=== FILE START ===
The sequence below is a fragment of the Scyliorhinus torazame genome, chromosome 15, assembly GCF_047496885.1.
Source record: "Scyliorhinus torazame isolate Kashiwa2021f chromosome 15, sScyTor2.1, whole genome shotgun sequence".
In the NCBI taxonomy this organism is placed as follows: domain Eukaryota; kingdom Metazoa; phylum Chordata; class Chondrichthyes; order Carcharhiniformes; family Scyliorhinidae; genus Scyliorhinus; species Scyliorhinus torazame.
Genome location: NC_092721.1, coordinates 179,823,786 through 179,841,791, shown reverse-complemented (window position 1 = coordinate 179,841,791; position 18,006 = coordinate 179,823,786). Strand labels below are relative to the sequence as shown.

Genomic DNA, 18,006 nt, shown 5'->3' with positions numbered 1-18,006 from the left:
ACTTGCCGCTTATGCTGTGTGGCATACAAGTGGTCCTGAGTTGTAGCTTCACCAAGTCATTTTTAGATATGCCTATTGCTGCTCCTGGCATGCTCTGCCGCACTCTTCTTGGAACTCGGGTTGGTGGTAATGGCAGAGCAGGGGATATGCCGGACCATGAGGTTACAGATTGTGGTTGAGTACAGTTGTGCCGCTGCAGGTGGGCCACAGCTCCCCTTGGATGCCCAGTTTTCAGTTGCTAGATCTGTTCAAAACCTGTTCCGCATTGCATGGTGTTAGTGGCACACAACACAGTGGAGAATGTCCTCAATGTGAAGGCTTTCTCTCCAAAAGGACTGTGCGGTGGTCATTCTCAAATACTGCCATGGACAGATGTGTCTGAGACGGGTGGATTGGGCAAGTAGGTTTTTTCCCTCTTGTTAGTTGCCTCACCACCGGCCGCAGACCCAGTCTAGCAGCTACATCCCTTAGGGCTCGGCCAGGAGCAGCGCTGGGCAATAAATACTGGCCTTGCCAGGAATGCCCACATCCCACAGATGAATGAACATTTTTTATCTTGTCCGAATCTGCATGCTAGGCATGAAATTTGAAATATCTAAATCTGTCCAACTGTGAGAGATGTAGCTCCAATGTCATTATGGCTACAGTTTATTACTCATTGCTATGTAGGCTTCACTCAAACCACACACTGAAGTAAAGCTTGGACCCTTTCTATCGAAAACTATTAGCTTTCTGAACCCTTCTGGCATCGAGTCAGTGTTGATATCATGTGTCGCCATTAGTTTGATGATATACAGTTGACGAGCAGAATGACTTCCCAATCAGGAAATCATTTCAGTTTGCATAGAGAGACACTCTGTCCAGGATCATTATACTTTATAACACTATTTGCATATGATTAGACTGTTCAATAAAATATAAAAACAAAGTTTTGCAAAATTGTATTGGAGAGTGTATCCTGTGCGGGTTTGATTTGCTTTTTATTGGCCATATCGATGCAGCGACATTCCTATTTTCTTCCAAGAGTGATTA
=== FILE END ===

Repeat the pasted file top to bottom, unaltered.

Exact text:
The sequence below is a fragment of the Scyliorhinus torazame genome, chromosome 15, assembly GCF_047496885.1.
Source record: "Scyliorhinus torazame isolate Kashiwa2021f chromosome 15, sScyTor2.1, whole genome shotgun sequence".
In the NCBI taxonomy this organism is placed as follows: domain Eukaryota; kingdom Metazoa; phylum Chordata; class Chondrichthyes; order Carcharhiniformes; family Scyliorhinidae; genus Scyliorhinus; species Scyliorhinus torazame.
Genome location: NC_092721.1, coordinates 179,823,786 through 179,841,791, shown reverse-complemented (window position 1 = coordinate 179,841,791; position 18,006 = coordinate 179,823,786). Strand labels below are relative to the sequence as shown.

Genomic DNA, 18,006 nt, shown 5'->3' with positions numbered 1-18,006 from the left:
ACTTGCCGCTTATGCTGTGTGGCATACAAGTGGTCCTGAGTTGTAGCTTCACCAAGTCATTTTTAGATATGCCTATTGCTGCTCCTGGCATGCTCTGCCGCACTCTTCTTGGAACTCGGGTTGGTGGTAATGGCAGAGCAGGGGATATGCCGGACCATGAGGTTACAGATTGTGGTTGAGTACAGTTGTGCCGCTGCAGGTGGGCCACAGCTCCCCTTGGATGCCCAGTTTTCAGTTGCTAGATCTGTTCAAAACCTGTTCCGCATTGCATGGTGTTAGTGGCACACAACACAGTGGAGAATGTCCTCAATGTGAAGGCTTTCTCTCCAAAAGGACTGTGCGGTGGTCATTCTCAAATACTGCCATGGACAGATGTGTCTGAGACGGGTGGATTGGGCAAGTAGGTTTTTTCCCTCTTGTTAGTTGCCTCACCACCGGCCGCAGACCCAGTCTAGCAGCTACATCCCTTAGGGCTCGGCCAGGAGCAGCGCTGGGCAATAAATACTGGCCTTGCCAGGAATGCCCACATCCCACAGATGAATGAACATTTTTTATCTTGTCCGAATCTGCATGCTAGGCATGAAATTTGAAATATCTAAATCTGTCCAACTGTGAGAGATGTAGCTCCAATGTCATTATGGCTACAGTTTATTACTCATTGCTATGTAGGCTTCACTCAAACCACACACTGAAGTAAAGCTTGGACCCTTTCTATCGAAAACTATTAGCTTTCTGAACCCTTCTGGCATCGAGTCAGTGTTGATATCATGTGTCGCCATTAGTTTGATGATATACAGTTGACGAGCAGAATGACTTCCCAATCAGGAAATCATTTCAGTTTGCATAGAGAGACACTCTGTCCAGGATCATTATACTTTATAACACTATTTGCATATGATTAGACTGTTCAATAAAATATAAAAACAAAGTTTTGCAAAATTGTATTGGAGAGTGTATCCTGTGCGGGTTTGATTTGCTTTTTATTGGCCATATCGATGCAGCGACATTCCTATTTTCTTCCAAGAGTGATTA